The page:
SWEDISH RESEARCHERS HAVE discovered that eating a moderate amount of chocolate every week may be associated with a lower risk of stroke.
And while the virtues of dark chocolate have been espoused for some time, this new study shows that milk chocolate can also be beneficial.
The findings from the Karolinska Institutet, published in the science journal Neurology and based on data from more than 37,000 men, show that the men who eat the most chocolate are the least likely to suffer from a stroke.
“While other studies have looked at how chocolate may help cardiovascular health, this is the first of its kind to find that chocolate may be beneficial for reducing stroke in men,” said author Dr Susanna Larsson.
For the study, 37,103 Swedish men aged 49 to 75 were given a food questionnaire which included questions about how often they ate chocolate. Over then ten years of the study, there were 1,995 cases of first stroke.
Men in the study who ate the largest amount of chocolate – about 63 grams of chocolate chips per week – had a 17 per cent lower risk of stroke compared to those who did not consume any chocolate.
In a larger meta-analysis of five studies that included 4,260 stroke cases, the risk of stroke for individuals in the highest category of chocolate consumption was 19 per cent lower compared to non-chocolate consumers.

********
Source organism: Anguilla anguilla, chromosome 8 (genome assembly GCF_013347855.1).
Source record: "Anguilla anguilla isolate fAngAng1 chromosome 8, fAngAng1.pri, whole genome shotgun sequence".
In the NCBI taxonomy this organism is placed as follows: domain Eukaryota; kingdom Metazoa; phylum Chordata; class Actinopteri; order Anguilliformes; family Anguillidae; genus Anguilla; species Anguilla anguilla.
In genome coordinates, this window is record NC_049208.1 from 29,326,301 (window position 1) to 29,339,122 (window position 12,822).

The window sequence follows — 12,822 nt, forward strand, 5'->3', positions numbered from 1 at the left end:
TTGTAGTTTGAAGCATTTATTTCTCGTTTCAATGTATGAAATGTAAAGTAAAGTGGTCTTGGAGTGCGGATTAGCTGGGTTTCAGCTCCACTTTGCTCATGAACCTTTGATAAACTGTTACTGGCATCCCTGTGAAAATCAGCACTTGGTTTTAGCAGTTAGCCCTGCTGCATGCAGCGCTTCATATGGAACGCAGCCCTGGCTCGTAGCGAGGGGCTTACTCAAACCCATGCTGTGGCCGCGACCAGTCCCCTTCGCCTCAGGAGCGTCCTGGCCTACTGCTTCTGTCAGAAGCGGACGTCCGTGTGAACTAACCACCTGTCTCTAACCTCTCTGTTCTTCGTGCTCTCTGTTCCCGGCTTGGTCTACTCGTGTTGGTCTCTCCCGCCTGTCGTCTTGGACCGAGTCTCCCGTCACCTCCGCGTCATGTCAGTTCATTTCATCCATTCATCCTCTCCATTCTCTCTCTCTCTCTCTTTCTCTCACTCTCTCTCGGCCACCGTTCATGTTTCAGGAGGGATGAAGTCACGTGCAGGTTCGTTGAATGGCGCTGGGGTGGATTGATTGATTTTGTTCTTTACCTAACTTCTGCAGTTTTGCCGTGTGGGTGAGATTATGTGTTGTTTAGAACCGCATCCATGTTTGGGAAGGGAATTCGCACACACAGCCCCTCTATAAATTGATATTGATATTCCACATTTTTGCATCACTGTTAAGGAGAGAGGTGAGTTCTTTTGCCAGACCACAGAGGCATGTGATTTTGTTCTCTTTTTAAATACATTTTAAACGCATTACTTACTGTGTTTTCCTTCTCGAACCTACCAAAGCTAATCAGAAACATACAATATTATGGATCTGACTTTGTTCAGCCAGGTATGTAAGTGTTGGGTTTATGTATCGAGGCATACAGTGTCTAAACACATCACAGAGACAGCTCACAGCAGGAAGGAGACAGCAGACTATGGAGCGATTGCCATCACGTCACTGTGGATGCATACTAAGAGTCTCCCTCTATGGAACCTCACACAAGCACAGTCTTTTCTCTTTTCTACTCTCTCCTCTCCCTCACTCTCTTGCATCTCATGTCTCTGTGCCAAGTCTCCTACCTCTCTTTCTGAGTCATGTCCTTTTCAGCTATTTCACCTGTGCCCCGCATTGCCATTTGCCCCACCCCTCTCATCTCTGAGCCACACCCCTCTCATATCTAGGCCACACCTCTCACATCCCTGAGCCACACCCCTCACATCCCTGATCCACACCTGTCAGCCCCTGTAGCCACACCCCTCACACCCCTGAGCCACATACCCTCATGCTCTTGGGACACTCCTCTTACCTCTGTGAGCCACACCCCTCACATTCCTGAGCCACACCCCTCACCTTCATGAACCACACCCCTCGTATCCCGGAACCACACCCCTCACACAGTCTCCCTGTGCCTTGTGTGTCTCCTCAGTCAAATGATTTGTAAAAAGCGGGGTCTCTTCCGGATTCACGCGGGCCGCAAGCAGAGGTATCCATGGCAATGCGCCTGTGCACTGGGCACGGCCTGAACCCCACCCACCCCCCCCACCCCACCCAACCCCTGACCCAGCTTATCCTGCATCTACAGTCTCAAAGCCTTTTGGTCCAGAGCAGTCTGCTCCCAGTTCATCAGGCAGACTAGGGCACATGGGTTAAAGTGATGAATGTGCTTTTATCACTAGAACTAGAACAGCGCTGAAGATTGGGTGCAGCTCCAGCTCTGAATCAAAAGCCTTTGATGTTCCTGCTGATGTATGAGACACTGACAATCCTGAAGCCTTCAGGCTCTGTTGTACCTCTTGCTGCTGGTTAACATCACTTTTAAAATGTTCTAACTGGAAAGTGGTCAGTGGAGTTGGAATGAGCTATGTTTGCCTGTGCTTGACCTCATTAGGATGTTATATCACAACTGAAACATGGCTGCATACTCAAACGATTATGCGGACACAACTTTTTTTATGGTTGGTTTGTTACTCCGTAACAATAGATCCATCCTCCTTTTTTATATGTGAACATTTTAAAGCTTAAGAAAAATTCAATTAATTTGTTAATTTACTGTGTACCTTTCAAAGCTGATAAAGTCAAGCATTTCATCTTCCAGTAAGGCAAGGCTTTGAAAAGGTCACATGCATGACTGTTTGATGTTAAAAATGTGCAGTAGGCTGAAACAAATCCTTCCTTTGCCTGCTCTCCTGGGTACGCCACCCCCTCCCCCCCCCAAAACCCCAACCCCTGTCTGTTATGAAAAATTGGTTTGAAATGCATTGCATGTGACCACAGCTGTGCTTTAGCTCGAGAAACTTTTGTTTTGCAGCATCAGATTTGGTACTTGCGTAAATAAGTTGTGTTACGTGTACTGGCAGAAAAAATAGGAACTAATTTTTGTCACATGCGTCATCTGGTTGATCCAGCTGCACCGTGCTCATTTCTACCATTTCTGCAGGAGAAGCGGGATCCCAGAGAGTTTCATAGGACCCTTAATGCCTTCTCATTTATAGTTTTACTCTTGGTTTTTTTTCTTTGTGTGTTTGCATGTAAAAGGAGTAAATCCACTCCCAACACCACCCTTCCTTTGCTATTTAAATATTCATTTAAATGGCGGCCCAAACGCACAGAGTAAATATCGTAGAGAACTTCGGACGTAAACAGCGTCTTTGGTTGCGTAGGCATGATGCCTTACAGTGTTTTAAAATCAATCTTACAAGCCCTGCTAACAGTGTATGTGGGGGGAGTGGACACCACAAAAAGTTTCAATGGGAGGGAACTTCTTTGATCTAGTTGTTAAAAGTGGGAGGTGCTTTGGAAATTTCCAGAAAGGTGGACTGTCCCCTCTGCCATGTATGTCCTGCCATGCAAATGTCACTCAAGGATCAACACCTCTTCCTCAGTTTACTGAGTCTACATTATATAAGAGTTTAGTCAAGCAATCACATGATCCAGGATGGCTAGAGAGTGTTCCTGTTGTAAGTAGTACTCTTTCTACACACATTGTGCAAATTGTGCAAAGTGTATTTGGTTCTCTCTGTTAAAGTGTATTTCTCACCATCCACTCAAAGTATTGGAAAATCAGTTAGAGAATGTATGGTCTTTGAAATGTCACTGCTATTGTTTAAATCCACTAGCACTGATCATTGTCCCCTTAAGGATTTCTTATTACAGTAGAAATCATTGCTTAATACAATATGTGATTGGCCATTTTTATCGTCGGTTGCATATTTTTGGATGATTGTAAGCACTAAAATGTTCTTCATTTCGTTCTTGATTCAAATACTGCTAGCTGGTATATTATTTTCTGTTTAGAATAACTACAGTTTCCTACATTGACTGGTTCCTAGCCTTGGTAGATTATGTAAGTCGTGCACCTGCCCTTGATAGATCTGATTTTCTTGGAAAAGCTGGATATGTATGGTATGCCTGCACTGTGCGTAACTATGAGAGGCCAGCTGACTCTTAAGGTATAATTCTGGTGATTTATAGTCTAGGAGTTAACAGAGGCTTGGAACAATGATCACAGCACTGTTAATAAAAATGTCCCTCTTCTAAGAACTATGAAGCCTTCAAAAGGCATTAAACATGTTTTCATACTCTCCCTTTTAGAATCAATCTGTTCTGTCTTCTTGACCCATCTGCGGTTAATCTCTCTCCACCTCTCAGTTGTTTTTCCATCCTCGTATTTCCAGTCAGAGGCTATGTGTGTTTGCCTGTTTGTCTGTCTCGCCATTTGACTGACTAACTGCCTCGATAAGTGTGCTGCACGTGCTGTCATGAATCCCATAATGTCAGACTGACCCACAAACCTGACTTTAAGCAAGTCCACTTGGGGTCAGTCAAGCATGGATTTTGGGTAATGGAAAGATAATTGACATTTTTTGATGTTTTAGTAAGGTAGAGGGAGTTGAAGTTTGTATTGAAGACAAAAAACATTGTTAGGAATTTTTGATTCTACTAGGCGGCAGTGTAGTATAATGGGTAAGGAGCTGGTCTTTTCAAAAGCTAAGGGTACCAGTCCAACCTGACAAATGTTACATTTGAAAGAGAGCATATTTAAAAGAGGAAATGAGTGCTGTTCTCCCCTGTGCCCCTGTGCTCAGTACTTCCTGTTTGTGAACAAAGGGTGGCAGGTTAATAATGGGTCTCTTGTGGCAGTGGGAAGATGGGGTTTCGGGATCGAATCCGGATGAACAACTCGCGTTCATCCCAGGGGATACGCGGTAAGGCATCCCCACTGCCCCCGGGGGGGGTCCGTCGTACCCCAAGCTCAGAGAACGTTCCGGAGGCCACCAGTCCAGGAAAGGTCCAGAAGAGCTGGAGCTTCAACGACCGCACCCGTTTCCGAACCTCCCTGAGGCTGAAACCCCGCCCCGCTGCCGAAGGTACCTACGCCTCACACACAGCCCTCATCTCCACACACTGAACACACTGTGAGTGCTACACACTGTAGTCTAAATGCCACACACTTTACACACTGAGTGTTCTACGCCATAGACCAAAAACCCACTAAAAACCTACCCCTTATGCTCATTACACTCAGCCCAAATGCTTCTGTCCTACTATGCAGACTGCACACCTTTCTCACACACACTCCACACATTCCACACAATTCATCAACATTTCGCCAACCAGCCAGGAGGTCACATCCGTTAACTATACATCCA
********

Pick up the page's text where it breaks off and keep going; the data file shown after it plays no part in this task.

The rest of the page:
For every increase in chocolate consumption of 50 grams per week, the risk of stroke decreased by about 14 per cent.
Larsson said that one of her most interesting findings was that “it didn’t seem to matter whether the chocolate was dark or light”.
“Dark chocolate has previously been associated with heart health benefits, but about 90 per cent of the chocolate intake in Sweden, including what was consumed during our study, is milk chocolate,” she explained.
It’s all in the flavonoids
The scientists believe that the beneficial effect of chocolate consumption on stroke may be related to the flavonoids in chocolate.
Flavonoids appear to be protective against cardiovascular disease through antioxidant, anti-clotting and anti-inflammatory properties. It’s also possible that flavonoids in chocolate may decrease blood concentrations of bad cholesterol and lower blood pressure.
Both the authors of the study and other experts have warned that further research is needed. They also noted the high sugar and fat content of chocolate, adding that it should be consumed in moderation.